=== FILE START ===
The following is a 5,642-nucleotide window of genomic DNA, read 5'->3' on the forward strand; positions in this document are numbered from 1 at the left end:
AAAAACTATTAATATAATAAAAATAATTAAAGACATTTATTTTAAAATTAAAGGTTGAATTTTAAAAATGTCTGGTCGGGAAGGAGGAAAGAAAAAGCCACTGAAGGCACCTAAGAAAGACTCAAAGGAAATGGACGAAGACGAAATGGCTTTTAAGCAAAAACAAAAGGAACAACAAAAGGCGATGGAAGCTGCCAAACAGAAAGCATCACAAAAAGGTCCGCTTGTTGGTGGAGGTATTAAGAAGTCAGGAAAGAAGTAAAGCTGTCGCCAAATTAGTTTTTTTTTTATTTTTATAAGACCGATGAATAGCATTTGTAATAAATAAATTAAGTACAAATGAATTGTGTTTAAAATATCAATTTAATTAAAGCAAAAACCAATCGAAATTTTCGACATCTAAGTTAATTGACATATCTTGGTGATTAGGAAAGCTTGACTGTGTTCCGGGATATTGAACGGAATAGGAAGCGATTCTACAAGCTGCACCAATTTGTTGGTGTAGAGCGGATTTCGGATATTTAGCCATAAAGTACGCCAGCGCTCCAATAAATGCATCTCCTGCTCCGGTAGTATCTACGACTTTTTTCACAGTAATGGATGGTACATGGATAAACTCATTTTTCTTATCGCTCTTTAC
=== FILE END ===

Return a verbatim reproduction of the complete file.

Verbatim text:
The following is a 5,642-nucleotide window of genomic DNA, read 5'->3' on the forward strand; positions in this document are numbered from 1 at the left end:
AAAAACTATTAATATAATAAAAATAATTAAAGACATTTATTTTAAAATTAAAGGTTGAATTTTAAAAATGTCTGGTCGGGAAGGAGGAAAGAAAAAGCCACTGAAGGCACCTAAGAAAGACTCAAAGGAAATGGACGAAGACGAAATGGCTTTTAAGCAAAAACAAAAGGAACAACAAAAGGCGATGGAAGCTGCCAAACAGAAAGCATCACAAAAAGGTCCGCTTGTTGGTGGAGGTATTAAGAAGTCAGGAAAGAAGTAAAGCTGTCGCCAAATTAGTTTTTTTTTTATTTTTATAAGACCGATGAATAGCATTTGTAATAAATAAATTAAGTACAAATGAATTGTGTTTAAAATATCAATTTAATTAAAGCAAAAACCAATCGAAATTTTCGACATCTAAGTTAATTGACATATCTTGGTGATTAGGAAAGCTTGACTGTGTTCCGGGATATTGAACGGAATAGGAAGCGATTCTACAAGCTGCACCAATTTGTTGGTGTAGAGCGGATTTCGGATATTTAGCCATAAAGTACGCCAGCGCTCCAATAAATGCATCTCCTGCTCCGGTAGTATCTACGACTTTTTTCACAGTAATGGATGGTACATGGATAAACTCATTTTTCTTATCGCTCTTTAC